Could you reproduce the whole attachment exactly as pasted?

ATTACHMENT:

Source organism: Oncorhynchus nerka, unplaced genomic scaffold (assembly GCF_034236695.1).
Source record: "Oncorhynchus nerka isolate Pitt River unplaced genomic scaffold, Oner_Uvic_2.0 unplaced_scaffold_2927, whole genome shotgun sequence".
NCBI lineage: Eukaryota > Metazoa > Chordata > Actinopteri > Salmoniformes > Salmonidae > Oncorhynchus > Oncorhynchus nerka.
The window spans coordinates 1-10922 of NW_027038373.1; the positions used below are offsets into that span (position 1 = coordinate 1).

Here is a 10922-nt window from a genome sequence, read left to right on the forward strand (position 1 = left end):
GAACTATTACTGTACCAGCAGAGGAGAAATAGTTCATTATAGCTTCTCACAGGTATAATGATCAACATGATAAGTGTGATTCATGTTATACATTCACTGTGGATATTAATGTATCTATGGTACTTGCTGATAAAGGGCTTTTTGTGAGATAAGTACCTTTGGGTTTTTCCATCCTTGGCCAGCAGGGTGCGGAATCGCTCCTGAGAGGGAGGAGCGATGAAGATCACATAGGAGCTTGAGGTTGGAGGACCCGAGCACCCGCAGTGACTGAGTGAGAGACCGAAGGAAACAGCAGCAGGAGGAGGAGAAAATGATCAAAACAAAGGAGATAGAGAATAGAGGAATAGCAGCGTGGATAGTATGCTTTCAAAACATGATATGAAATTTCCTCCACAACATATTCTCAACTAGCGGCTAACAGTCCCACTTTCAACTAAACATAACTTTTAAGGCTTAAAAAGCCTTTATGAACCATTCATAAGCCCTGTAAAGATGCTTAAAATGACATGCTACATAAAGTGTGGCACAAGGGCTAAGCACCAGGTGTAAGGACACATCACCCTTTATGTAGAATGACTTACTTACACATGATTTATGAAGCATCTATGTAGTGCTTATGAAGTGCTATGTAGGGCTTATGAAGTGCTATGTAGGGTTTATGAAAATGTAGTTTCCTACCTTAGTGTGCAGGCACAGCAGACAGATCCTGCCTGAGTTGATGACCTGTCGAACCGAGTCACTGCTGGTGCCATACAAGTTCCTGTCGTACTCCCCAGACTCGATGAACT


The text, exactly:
Source organism: Oncorhynchus nerka, unplaced genomic scaffold (assembly GCF_034236695.1).
Source record: "Oncorhynchus nerka isolate Pitt River unplaced genomic scaffold, Oner_Uvic_2.0 unplaced_scaffold_2927, whole genome shotgun sequence".
NCBI lineage: Eukaryota > Metazoa > Chordata > Actinopteri > Salmoniformes > Salmonidae > Oncorhynchus > Oncorhynchus nerka.
The window spans coordinates 1-10922 of NW_027038373.1; the positions used below are offsets into that span (position 1 = coordinate 1).

Here is a 10922-nt window from a genome sequence, read left to right on the forward strand (position 1 = left end):
GAACTATTACTGTACCAGCAGAGGAGAAATAGTTCATTATAGCTTCTCACAGGTATAATGATCAACATGATAAGTGTGATTCATGTTATACATTCACTGTGGATATTAATGTATCTATGGTACTTGCTGATAAAGGGCTTTTTGTGAGATAAGTACCTTTGGGTTTTTCCATCCTTGGCCAGCAGGGTGCGGAATCGCTCCTGAGAGGGAGGAGCGATGAAGATCACATAGGAGCTTGAGGTTGGAGGACCCGAGCACCCGCAGTGACTGAGTGAGAGACCGAAGGAAACAGCAGCAGGAGGAGGAGAAAATGATCAAAACAAAGGAGATAGAGAATAGAGGAATAGCAGCGTGGATAGTATGCTTTCAAAACATGATATGAAATTTCCTCCACAACATATTCTCAACTAGCGGCTAACAGTCCCACTTTCAACTAAACATAACTTTTAAGGCTTAAAAAGCCTTTATGAACCATTCATAAGCCCTGTAAAGATGCTTAAAATGACATGCTACATAAAGTGTGGCACAAGGGCTAAGCACCAGGTGTAAGGACACATCACCCTTTATGTAGAATGACTTACTTACACATGATTTATGAAGCATCTATGTAGTGCTTATGAAGTGCTATGTAGGGCTTATGAAGTGCTATGTAGGGTTTATGAAAATGTAGTTTCCTACCTTAGTGTGCAGGCACAGCAGACAGATCCTGCCTGAGTTGATGACCTGTCGAACCGAGTCACTGCTGGTGCCATACAAGTTCCTGTCGTACTCCCCAGACTCGATGAACT